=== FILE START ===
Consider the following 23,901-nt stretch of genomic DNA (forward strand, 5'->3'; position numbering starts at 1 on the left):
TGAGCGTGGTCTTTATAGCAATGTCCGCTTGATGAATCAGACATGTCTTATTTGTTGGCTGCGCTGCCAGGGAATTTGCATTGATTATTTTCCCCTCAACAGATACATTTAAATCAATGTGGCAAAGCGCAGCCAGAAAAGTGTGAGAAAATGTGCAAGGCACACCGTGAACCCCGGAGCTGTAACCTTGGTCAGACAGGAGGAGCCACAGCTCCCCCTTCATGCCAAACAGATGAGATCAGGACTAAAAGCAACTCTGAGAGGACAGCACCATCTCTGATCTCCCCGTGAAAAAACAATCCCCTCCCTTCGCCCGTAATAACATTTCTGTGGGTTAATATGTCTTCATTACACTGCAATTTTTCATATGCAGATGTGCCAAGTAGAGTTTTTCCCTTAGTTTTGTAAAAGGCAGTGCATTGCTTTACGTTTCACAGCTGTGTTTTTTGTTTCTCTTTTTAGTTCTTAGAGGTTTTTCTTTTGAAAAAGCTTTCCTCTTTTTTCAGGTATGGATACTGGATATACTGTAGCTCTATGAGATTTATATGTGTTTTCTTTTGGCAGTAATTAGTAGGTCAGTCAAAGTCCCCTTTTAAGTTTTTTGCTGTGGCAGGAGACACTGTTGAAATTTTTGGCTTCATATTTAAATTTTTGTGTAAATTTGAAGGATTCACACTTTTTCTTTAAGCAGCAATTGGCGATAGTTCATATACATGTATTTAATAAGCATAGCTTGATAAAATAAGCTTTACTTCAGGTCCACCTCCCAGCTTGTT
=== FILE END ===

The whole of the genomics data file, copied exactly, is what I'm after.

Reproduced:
Consider the following 23,901-nt stretch of genomic DNA (forward strand, 5'->3'; position numbering starts at 1 on the left):
TGAGCGTGGTCTTTATAGCAATGTCCGCTTGATGAATCAGACATGTCTTATTTGTTGGCTGCGCTGCCAGGGAATTTGCATTGATTATTTTCCCCTCAACAGATACATTTAAATCAATGTGGCAAAGCGCAGCCAGAAAAGTGTGAGAAAATGTGCAAGGCACACCGTGAACCCCGGAGCTGTAACCTTGGTCAGACAGGAGGAGCCACAGCTCCCCCTTCATGCCAAACAGATGAGATCAGGACTAAAAGCAACTCTGAGAGGACAGCACCATCTCTGATCTCCCCGTGAAAAAACAATCCCCTCCCTTCGCCCGTAATAACATTTCTGTGGGTTAATATGTCTTCATTACACTGCAATTTTTCATATGCAGATGTGCCAAGTAGAGTTTTTCCCTTAGTTTTGTAAAAGGCAGTGCATTGCTTTACGTTTCACAGCTGTGTTTTTTGTTTCTCTTTTTAGTTCTTAGAGGTTTTTCTTTTGAAAAAGCTTTCCTCTTTTTTCAGGTATGGATACTGGATATACTGTAGCTCTATGAGATTTATATGTGTTTTCTTTTGGCAGTAATTAGTAGGTCAGTCAAAGTCCCCTTTTAAGTTTTTTGCTGTGGCAGGAGACACTGTTGAAATTTTTGGCTTCATATTTAAATTTTTGTGTAAATTTGAAGGATTCACACTTTTTCTTTAAGCAGCAATTGGCGATAGTTCATATACATGTATTTAATAAGCATAGCTTGATAAAATAAGCTTTACTTCAGGTCCACCTCCCAGCTTGTT